White Construction of Memory, Meaning, and Identity in a Racially Changing CityMichael T. Maly and Heather M. Dalmage
For many whites, desegregation initially felt like an attack on their community. But how has the process of racial change affected whites’ understanding of community and race? In Vanishing Eden, Michael Maly and Heather Dalmage provide an intriguing analysis of the experiences and memories of whites who lived in Chicago neighborhoods experiencing racial change during the 1950s through the 1980s. They pay particular attention to examining how young people made sense of what was occurring, and how this experience impacted their lives.
Using a blend of urban studies and whiteness studies, the authors examine how racial solidarity and whiteness were created and maintained—often in subtle and unreflective ways. Vanishing Eden also considers how race is central to the ways social institutions such as housing, education, and employment function. Surveying the shifting social, economic, and racial contexts, the authors explore how race and class at local and national levels shaped the organizing strategies of those whites who chose to stay as racial borders began to change.
"In this skillfully conceived and persuasively argued book, Michael Maly and Heather Dalmage deftly blend oral and archival history with cultural critique to show how whiteness was learned and legitimated among young people living in Chicago neighborhoods that resisted desegregation during the 1960s. Vanishing Eden is a careful and critical yet empathetic and discerning study of how specific practices, processes, ideas, ideologies, rationalizations, and justifications mask the privileges of whiteness and preserve the injustices of the racial order."
—George Lipsitz, author of How Racism Takes Place
“In Vanishing Eden Michael Maly and Heather Dalmage ask important and original questions: In the wake of civil rights battles, how did Chicago's whites respond to racial change? How do their memories of their old neighborhoods shape the way they think about race today? How do ‘post–civil rights’ understandings of whiteness and color-blindness continue to inscribe racial boundaries on urban space? Their answers, the result of extensive interviews with white Chicagoans, shed light on the troubling persistence of racial segregation and inequality today."
—Thomas J. Sugrue, author of Sweet Land of Liberty: The Forgotten Struggle for Civil Rights in the North
" Maly and Dalmage skillfully use the case of black movement into working-class white neighborhoods on the Southwest and West sides of Chicago to highlight some of the ways that whites actively construct their racial identities Through a series of fascinating retrospective accounts, former white residents of these neighborhoods nostalgically recall life lived behind racial boundaries. As social and political change challenged these boundaries, so too did they transform residents’ unquestioned white privilege into a proactively asserted identity of rights and victimization. Vanishing Eden is a powerful, captivating account of the tensions and contradictions that are defining characteristics of white racial identity."
—Monica McDermott, author of Working-Class White: The Making and Unmaking of Race Relations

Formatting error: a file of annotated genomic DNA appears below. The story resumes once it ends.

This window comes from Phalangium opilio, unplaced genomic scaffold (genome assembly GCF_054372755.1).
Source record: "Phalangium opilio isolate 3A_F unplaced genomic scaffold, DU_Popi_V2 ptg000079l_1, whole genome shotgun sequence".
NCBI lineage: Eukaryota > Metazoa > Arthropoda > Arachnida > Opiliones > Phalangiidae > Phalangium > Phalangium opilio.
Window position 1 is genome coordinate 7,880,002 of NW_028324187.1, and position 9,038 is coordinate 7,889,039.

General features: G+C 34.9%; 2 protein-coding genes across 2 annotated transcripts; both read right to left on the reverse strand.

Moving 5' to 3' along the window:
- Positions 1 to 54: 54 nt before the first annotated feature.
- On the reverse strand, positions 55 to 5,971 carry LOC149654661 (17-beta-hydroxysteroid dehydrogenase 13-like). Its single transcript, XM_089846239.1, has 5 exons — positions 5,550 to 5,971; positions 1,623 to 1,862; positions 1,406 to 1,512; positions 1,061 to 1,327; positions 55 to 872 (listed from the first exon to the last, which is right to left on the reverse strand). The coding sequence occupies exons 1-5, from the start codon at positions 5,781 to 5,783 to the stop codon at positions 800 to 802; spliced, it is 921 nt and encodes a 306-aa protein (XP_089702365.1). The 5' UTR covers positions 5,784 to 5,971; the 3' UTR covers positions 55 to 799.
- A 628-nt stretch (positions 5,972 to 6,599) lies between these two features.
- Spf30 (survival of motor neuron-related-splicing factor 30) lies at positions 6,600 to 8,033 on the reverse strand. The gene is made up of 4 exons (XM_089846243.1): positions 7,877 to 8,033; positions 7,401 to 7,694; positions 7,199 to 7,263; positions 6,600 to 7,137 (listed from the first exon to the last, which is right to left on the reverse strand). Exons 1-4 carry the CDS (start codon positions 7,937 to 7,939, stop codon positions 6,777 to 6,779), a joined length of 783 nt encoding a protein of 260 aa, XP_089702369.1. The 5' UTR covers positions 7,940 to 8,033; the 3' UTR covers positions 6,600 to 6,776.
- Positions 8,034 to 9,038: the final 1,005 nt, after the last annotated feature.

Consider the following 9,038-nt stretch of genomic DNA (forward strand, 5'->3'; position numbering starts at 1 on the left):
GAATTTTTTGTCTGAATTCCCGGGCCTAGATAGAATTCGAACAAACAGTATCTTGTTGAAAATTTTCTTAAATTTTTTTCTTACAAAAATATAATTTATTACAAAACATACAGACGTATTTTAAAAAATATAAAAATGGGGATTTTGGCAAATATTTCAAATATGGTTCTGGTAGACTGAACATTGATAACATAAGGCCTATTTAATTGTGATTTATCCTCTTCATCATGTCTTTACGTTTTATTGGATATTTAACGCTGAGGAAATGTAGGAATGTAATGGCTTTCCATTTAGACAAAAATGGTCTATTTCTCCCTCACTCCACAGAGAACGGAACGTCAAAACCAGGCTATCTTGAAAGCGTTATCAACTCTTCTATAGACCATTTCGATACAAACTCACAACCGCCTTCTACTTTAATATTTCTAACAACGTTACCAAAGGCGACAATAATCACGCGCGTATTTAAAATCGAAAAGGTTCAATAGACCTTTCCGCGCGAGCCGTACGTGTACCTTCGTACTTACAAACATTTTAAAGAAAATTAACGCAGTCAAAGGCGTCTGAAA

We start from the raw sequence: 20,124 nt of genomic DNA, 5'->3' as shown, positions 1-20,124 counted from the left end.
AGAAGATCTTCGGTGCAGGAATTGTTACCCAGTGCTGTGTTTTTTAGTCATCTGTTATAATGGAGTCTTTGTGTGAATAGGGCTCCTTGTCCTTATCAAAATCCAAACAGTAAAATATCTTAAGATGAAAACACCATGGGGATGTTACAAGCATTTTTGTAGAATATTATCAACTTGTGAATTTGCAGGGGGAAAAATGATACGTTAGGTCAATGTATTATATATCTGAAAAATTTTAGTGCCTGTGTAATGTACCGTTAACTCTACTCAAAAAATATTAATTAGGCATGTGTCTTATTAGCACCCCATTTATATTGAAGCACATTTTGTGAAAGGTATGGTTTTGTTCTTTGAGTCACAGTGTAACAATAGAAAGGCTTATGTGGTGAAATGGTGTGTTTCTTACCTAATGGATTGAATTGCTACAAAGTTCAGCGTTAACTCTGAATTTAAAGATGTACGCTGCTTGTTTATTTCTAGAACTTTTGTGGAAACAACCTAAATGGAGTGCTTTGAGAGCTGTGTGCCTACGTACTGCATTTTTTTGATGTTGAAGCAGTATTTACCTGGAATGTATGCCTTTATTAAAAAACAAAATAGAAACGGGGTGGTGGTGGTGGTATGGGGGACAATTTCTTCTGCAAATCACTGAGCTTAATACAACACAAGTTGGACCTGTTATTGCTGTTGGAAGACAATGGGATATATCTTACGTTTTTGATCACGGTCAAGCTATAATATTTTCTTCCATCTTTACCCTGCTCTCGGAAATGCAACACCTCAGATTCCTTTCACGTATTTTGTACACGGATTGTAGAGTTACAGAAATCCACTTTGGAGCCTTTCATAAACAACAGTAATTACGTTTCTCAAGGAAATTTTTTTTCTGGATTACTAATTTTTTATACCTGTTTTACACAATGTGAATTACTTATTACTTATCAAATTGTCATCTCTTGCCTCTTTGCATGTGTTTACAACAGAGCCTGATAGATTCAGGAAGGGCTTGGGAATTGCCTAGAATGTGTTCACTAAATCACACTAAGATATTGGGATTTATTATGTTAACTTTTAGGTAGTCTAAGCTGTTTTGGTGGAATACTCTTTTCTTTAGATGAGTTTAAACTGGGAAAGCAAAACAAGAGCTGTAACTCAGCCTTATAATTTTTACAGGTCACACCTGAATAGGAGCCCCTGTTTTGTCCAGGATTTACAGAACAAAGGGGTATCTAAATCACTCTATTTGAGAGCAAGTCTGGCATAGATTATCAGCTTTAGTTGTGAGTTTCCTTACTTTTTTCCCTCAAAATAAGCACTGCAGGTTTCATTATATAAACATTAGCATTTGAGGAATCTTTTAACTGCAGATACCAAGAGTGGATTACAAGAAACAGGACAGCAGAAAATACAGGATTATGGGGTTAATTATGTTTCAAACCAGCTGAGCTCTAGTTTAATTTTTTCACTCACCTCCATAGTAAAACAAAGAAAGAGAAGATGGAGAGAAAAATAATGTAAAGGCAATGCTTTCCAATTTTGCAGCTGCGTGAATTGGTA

"The focus across the six chapters on racial change and the formation of the ideology of whiteness allows the authors to explain why white flight took place in Chicago between 1966 and 1980, and the legacies of that abandonment's impact on not eradicating but perpetuating large-scale social segregation.... The book shows how deeply entrenched negative racial attitudes are in the US, and that even with changing times—the election of Barack Obama as the 44th President of the US—the white respondents in the book still carry memories of how their white privileges were trampled on when integration took place...Summing Up: Recommended."
"Sociologists Maly and Dalmage interviewed dozens of white people who grew up on Chicago's West and Southwest sides in the 1970s, when riots against black people and civil-rights demonstrations were commonplace.... Although the authors reject the idea of white racism as an individual pathology or 'prejudice,' in the end they come back to the need for cross-racial acquaintance and friendship.... Forging spaces where such conversations could take place might just be a planning issue."
" The authors draw on both archival data and in-depth interviews to present a well-crafted narrative of how people make sense of a changing world.... Particularly fascinating is the authors’ analysis of 'nostalgia narratives' that create an idyllic image of a good, homogeneous community of hardworking and virtuous second- and third-generation immigrants. These accounts enhance the victimhood of the residents while overlooking, of course, that this 'Eden' was created and maintained by systemic racism. This is where the authors make an important contribution to our understanding of racial discourse.... Vanishing Eden will be of particular interest to scholars of racial conflict, racial ideology, and urban studies."
" This book strengthens understanding of how white people construct meaning, identity, and memories in relation to whiteness, even as they experience racial changes in their daily life, neighborhoods, communities, and across the nation.... This book provides extensive and in-depth discussions on whiteness and racism within a specific context and helps improve one's understanding of how and why whites react to desegregation efforts differently than others..... The use of historical examples and individual narratives demonstrate the changing meaning of whiteness. Discussion on intersectionality between race, gender, and social class is supported by rich data. This book helps inspire one to learn more about the racial changes in American society over time and to search for a solution to end the endemic racism."
—Journal of Sociology and Social Welfare